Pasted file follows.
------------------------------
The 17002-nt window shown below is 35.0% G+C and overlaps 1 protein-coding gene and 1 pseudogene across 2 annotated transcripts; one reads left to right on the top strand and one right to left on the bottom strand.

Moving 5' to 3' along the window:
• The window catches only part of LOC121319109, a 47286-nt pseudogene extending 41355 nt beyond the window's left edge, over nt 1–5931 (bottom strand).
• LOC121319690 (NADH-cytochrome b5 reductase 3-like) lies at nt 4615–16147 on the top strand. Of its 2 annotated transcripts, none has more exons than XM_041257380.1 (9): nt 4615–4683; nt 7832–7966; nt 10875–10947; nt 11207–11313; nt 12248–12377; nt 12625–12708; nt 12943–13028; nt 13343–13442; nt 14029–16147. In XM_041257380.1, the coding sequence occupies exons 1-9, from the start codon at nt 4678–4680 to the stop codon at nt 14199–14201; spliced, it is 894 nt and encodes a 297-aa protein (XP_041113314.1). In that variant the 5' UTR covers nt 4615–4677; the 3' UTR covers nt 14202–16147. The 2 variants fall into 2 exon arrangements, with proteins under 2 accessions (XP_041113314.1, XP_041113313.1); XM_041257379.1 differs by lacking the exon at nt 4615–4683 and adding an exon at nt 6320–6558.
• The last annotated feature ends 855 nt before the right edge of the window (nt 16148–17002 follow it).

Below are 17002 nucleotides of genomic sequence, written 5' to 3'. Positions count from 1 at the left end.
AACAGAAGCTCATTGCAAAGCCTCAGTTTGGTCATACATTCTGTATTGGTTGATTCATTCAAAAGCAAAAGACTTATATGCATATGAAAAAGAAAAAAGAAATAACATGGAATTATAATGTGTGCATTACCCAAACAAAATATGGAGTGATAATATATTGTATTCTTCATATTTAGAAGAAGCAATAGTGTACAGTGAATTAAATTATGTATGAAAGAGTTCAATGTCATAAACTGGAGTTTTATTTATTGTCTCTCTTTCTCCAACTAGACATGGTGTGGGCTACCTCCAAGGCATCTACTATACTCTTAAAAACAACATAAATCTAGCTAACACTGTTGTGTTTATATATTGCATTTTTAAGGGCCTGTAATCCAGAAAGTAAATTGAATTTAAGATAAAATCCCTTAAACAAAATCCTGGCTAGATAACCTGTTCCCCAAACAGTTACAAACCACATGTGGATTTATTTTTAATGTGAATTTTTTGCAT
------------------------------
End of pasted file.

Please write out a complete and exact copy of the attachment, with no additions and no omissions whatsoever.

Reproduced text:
The 17002-nt window shown below is 35.0% G+C and overlaps 1 protein-coding gene and 1 pseudogene across 2 annotated transcripts; one reads left to right on the top strand and one right to left on the bottom strand.

Moving 5' to 3' along the window:
• The window catches only part of LOC121319109, a 47286-nt pseudogene extending 41355 nt beyond the window's left edge, over nt 1–5931 (bottom strand).
• LOC121319690 (NADH-cytochrome b5 reductase 3-like) lies at nt 4615–16147 on the top strand. Of its 2 annotated transcripts, none has more exons than XM_041257380.1 (9): nt 4615–4683; nt 7832–7966; nt 10875–10947; nt 11207–11313; nt 12248–12377; nt 12625–12708; nt 12943–13028; nt 13343–13442; nt 14029–16147. In XM_041257380.1, the coding sequence occupies exons 1-9, from the start codon at nt 4678–4680 to the stop codon at nt 14199–14201; spliced, it is 894 nt and encodes a 297-aa protein (XP_041113314.1). In that variant the 5' UTR covers nt 4615–4677; the 3' UTR covers nt 14202–16147. The 2 variants fall into 2 exon arrangements, with proteins under 2 accessions (XP_041113314.1, XP_041113313.1); XM_041257379.1 differs by lacking the exon at nt 4615–4683 and adding an exon at nt 6320–6558.
• The last annotated feature ends 855 nt before the right edge of the window (nt 16148–17002 follow it).

Below are 17002 nucleotides of genomic sequence, written 5' to 3'. Positions count from 1 at the left end.
AACAGAAGCTCATTGCAAAGCCTCAGTTTGGTCATACATTCTGTATTGGTTGATTCATTCAAAAGCAAAAGACTTATATGCATATGAAAAAGAAAAAAGAAATAACATGGAATTATAATGTGTGCATTACCCAAACAAAATATGGAGTGATAATATATTGTATTCTTCATATTTAGAAGAAGCAATAGTGTACAGTGAATTAAATTATGTATGAAAGAGTTCAATGTCATAAACTGGAGTTTTATTTATTGTCTCTCTTTCTCCAACTAGACATGGTGTGGGCTACCTCCAAGGCATCTACTATACTCTTAAAAACAACATAAATCTAGCTAACACTGTTGTGTTTATATATTGCATTTTTAAGGGCCTGTAATCCAGAAAGTAAATTGAATTTAAGATAAAATCCCTTAAACAAAATCCTGGCTAGATAACCTGTTCCCCAAACAGTTACAAACCACATGTGGATTTATTTTTAATGTGAATTTTTTGCAT